When one is in a fog, one can see nothing but an endless amount of grey, covering the area. When one is outside of the fog, one sees a cloud. Fogs and clouds serve as metaphors for many subjects. They could mean the last bit of opportunity before a bitter ending, or lack of clarity, or even lack of boundaries. Many writers use such metaphors in books, and they have become almost cliché. Poets also use such techniques less frequently. Both Sylvia Plath and Carl Sandburg have used those themes at least once. Their poems, "Sheep in Fog” by Sylvia Plath (Ariel) and “Fog” by Carl Sandburg (Chicago) share a similar theme of fog and can tell much about personal experiences they had at the time of writing. Their lives also help illuminate their stances on life, such as realism versus idealism, and depression versus optimism.
From the title of Sylvia Plath’s poem, “Sheep in Fog”, one can imagine a few possible meanings. One may think that the sheep signified a spiritual encounter, or even approaching death, for “Sheep in Fog” was one of Plath’s last poems. Another may think of the Orwellian “sheep” metaphor, where sheep means ignorant people. Yet another could be knowing something is there, but not knowing, or fearing, its existence. Sheep and fog are similarly colored, so it could be a metaphor for not knowing what to do next. Ted Hughes, her former husband, states in On Sylvia Plath, “The last Ariel poem, "Sheep in Fog," came on December 2nd. This was also the last poem she wrote (except for the unfinished "Eavesdropper") until after the novel was published. It was then the first poem she picked up, on January 28th, when she made the correction that revealed it as the elegy and funeral cortege for the Ariel inspiration” (On Plath). Sylvia Plath committed suicide later that year, on February 11, 1963. Plath used elements of whiteness in the poem, signifying this was not necessarily about commoners going through a time of no clear-cut reality, but actually more of purity, or the end of times.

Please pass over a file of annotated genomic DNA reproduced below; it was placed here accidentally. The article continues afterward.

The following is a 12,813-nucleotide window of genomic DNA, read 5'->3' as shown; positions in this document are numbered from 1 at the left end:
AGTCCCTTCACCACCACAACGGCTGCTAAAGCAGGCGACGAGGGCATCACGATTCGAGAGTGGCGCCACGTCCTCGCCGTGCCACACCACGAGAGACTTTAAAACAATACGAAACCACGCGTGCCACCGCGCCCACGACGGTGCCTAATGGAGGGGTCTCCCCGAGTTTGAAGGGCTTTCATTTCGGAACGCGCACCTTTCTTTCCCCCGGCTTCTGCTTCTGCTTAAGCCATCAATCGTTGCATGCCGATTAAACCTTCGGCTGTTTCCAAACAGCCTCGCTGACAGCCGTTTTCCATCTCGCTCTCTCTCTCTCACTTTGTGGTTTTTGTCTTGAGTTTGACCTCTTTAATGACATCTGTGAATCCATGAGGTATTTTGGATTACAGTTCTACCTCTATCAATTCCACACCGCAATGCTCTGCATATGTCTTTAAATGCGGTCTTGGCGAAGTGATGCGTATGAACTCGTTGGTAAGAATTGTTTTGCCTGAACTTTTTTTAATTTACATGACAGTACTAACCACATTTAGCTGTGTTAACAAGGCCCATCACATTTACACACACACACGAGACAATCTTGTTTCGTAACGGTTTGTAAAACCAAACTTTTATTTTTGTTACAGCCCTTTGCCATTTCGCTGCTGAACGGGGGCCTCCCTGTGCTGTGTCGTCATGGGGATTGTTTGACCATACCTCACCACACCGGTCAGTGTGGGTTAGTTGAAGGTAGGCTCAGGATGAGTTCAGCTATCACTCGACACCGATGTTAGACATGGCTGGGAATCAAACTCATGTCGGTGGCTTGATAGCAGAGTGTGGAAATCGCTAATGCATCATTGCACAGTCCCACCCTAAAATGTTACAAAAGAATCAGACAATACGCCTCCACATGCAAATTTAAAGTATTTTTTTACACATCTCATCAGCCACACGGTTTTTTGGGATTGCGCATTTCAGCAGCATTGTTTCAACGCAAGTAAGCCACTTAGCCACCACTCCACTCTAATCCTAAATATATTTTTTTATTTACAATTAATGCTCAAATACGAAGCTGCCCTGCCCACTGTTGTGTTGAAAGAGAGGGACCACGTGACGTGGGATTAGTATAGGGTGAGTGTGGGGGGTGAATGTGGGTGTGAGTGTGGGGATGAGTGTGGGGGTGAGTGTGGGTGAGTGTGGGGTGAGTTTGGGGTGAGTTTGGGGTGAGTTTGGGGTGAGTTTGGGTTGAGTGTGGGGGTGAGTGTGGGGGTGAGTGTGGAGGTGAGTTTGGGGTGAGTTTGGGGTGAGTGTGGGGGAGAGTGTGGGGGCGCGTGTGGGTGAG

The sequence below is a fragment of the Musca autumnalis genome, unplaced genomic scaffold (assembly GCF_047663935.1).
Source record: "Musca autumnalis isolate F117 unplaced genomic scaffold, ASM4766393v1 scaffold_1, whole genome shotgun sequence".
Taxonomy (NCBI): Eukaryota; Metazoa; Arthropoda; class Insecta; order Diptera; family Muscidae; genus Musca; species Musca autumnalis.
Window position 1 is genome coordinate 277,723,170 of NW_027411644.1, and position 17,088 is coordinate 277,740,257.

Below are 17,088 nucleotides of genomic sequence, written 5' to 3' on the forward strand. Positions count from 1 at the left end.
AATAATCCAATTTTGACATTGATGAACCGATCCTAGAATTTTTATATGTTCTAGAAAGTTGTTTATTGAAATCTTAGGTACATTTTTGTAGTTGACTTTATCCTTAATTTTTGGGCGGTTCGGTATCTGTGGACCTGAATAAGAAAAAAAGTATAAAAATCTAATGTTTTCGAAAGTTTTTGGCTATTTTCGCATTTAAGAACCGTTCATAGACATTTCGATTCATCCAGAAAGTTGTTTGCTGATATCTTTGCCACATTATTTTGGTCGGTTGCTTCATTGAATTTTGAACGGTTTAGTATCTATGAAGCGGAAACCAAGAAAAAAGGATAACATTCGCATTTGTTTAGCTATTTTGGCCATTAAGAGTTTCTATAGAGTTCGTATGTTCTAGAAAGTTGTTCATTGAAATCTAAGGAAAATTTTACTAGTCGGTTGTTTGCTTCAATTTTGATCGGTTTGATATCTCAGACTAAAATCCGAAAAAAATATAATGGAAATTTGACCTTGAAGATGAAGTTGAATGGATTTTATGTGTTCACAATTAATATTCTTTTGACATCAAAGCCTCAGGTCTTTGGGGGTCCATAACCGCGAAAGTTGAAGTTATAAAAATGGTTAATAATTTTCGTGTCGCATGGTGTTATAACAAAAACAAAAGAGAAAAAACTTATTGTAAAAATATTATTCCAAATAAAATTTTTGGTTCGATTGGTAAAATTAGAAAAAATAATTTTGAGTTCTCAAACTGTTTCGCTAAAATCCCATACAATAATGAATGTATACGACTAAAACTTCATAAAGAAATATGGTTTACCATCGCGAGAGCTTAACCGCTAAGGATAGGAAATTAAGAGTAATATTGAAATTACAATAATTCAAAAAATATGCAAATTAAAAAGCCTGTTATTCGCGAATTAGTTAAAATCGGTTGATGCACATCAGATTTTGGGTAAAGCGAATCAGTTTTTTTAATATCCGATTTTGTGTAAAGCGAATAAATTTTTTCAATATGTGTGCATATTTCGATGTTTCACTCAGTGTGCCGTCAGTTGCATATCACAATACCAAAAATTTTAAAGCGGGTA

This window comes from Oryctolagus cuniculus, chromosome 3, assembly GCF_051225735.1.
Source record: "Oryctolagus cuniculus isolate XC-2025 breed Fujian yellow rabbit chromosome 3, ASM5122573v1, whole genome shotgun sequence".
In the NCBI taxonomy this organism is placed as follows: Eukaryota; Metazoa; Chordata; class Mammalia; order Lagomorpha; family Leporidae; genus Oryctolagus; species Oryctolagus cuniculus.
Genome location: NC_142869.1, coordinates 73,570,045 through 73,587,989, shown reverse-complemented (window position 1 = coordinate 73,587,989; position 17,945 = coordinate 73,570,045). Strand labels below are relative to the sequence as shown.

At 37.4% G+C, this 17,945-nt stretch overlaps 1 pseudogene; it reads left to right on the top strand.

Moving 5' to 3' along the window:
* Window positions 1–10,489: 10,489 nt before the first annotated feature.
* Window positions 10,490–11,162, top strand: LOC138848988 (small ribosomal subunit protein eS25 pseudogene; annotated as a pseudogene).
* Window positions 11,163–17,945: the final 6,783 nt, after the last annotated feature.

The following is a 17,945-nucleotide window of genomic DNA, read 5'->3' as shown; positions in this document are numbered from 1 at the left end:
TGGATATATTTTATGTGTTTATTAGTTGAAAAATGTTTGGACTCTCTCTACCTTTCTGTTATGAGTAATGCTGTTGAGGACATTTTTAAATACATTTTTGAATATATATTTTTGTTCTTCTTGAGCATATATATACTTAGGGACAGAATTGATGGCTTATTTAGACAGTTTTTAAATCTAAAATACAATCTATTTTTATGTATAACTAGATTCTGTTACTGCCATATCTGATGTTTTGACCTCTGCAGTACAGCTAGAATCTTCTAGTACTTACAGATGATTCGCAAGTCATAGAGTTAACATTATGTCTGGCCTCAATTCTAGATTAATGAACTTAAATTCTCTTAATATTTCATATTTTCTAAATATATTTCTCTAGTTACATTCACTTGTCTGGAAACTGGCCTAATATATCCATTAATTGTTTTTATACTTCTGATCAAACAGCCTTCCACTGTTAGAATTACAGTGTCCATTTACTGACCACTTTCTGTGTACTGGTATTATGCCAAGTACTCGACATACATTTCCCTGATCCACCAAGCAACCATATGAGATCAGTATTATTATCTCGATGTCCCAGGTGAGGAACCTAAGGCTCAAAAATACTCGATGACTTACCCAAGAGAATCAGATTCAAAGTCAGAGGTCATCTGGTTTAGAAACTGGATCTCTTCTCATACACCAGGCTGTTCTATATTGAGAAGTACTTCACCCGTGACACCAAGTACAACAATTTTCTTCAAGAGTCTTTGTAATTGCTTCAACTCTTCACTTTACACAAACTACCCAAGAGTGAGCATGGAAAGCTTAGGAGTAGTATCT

Despite the thought of purity, Plath was very troubled in her life. The biography of Plath in The Norton Anthology of American Literature explains, “Plath’s well-known autobiographical novel, The Bell Jar, has nothing of the brilliance of her poems, but it effectively dramatizes the stereotyping of women’s roles in the 1950’s, and the turmoil of a young woman only partly aware that her gifts and ambitions greatly exceed the options available toward her” (2598). In other words, she didn’t talk about how great a poet she was, but she didn’t fail to mention all the turmoil and stereotyping of the 1950’s, as well as her own troubles. A year after she got divorced from Ted Hughes, another poet, she committed suicide (2599). Her tragic life may have been channeled through the poem “Sheep in Fog”, included in the book Ariel, which her former husband published a year after she had died.
The poem “Sheep in fog” may create a different meaning than...